TAMPA, Fla. - The family of a woman slain during the mass shooting at the Washington Navy Yard is seeking $37.5 million from the government, saying the Navy and Department of Veterans Affairs ignored red flags about the killer's deteriorating mental health.
During a news conference Friday in Tampa, attorneys for the family of Mary DeLorenzo Knight said they were seeking the money in an administrative claim. The claim, one of the first steps toward filing a lawsuit, has been delivered to the agencies.
Under federal law, the Navy and VA must investigate the claim and determine whether it has merit. If they think it doesn't, attorneys for Knight's family said they will sue.
Email and calls to the Navy were not immediately returned. A VA spokesman said he could not comment.
Knight was one of 12 people gunned down by Aaron Alexis on Sept. 16 before he was killed in a shootout with police. The lawsuit said the contractor Alexis worked for should have told the Navy about his mental health problems and that the Navy should not have given him security clearance. Navy officials have said they found no record the company alerted the Navy about his mental health.
Knight, a 51-year-old divorced mother of two adult daughters, was born into a military family and worked as an expert in cybersecurity at the Navy Yard.
"My sister would want me to fight for her and fight for the girls," said Patricia DeLorenzo, Knight's younger sister.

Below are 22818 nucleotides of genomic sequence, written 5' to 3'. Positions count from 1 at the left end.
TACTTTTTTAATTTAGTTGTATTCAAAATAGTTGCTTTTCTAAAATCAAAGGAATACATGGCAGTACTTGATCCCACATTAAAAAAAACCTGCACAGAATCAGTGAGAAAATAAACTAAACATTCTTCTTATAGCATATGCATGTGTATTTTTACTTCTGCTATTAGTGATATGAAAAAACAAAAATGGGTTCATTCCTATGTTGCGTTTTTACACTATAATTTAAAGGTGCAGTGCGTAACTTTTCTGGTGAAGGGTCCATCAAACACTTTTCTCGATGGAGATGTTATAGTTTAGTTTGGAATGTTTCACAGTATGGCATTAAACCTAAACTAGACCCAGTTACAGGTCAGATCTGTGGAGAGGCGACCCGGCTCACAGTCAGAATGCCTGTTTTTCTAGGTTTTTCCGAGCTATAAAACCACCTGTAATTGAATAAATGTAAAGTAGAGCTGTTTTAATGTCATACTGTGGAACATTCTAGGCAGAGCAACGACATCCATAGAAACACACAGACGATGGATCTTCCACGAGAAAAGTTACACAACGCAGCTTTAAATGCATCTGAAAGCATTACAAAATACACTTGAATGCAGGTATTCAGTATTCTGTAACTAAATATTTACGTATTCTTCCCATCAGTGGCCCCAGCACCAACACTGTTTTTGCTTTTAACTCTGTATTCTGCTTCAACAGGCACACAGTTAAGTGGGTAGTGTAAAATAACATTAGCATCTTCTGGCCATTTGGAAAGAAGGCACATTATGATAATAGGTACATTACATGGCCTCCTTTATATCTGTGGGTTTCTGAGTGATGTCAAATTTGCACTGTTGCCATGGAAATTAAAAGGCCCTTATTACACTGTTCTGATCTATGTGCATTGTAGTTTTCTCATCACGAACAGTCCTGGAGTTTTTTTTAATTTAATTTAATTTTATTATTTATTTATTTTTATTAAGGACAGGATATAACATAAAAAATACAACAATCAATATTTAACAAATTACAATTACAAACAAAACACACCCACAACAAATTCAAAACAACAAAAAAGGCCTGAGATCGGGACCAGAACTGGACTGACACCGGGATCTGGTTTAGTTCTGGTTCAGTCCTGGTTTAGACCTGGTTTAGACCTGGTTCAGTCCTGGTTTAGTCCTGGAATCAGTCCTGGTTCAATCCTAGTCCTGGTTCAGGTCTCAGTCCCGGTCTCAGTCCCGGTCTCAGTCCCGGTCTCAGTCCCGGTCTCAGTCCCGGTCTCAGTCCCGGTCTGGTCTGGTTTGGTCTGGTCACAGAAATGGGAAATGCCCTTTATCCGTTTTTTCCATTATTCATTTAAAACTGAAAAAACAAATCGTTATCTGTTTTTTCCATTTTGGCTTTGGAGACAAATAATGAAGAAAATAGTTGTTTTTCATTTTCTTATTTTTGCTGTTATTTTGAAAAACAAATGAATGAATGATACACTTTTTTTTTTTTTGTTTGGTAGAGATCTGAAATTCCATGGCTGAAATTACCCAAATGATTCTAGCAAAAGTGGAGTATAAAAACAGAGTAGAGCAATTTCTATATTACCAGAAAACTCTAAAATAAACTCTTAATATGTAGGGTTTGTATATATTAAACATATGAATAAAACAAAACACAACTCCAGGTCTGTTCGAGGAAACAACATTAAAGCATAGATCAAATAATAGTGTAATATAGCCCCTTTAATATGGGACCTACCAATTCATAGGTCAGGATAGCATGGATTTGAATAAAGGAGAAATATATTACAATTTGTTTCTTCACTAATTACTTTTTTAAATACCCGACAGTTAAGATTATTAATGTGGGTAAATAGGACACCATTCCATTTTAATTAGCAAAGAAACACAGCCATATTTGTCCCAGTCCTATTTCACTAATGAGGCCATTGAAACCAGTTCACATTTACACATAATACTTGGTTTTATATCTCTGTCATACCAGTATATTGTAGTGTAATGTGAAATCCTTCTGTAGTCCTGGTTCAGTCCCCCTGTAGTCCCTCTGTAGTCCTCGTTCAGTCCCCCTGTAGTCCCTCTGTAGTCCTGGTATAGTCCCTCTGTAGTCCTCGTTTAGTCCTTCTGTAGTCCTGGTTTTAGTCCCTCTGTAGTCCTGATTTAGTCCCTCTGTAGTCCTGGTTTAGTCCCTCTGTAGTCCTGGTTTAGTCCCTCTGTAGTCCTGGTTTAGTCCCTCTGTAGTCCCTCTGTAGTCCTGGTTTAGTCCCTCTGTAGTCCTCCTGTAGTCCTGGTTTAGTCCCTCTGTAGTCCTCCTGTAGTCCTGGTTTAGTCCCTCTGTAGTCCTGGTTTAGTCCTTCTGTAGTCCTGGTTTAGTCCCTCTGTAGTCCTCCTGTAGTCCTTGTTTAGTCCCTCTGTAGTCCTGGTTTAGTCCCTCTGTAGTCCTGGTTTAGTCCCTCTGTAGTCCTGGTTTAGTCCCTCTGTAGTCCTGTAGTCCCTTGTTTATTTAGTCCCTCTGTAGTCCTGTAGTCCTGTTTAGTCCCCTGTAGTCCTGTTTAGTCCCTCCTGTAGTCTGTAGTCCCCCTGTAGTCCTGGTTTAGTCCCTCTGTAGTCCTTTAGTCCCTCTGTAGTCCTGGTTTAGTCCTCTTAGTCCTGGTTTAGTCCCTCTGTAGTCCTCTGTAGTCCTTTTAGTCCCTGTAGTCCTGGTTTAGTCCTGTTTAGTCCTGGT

DeLorenzo wanted to know why a man with a mental illness was allowed into the Navy Yard with a gun.
The FBI has said Alexis entered the Navy Yard in a vehicle and parked in a deck across from Building 197. He went into the building carrying a bag and came out of a fourth-floor bathroom with a shotgun.
"We can stop crazy guys with guns from coming on our property," Knight family attorney Sidney Matthew said. "Since 9-11, there is no excuse for any governmental agency not to pass along information that there are dangerous crazy guys out there."
Alexis was employed by the Fort Lauderdale-based company The Experts. The company declined comment on the claim.
The Navy has ordered an in-depth investigation into the shooting and the events that led up to it, including a detailed look at the shooter, his mental health background and whether any adverse information was ever reported to the service about him.
According to the lawsuit, Alexis was delusional and believed "he was being controlled or influenced by low-frequency electromagnetic waves." The lawsuit said the VA failed to treat his mental illness when Alexis went to a VA emergency room Aug. 23 for insomnia and detailed three arrests involving Alexis and his post-traumatic stress disorder, anger management problems and alcohol abuse.
The VA has said Alexis visited hospitals in Washington and Rhode Island in the weeks before the rampage but denied that he was depressed or having thoughts of harming himself or others.
The VA has also said he was evaluated for mental health problems that might have contributed to his insomnia, but records don't reveal a history of mental health disorders.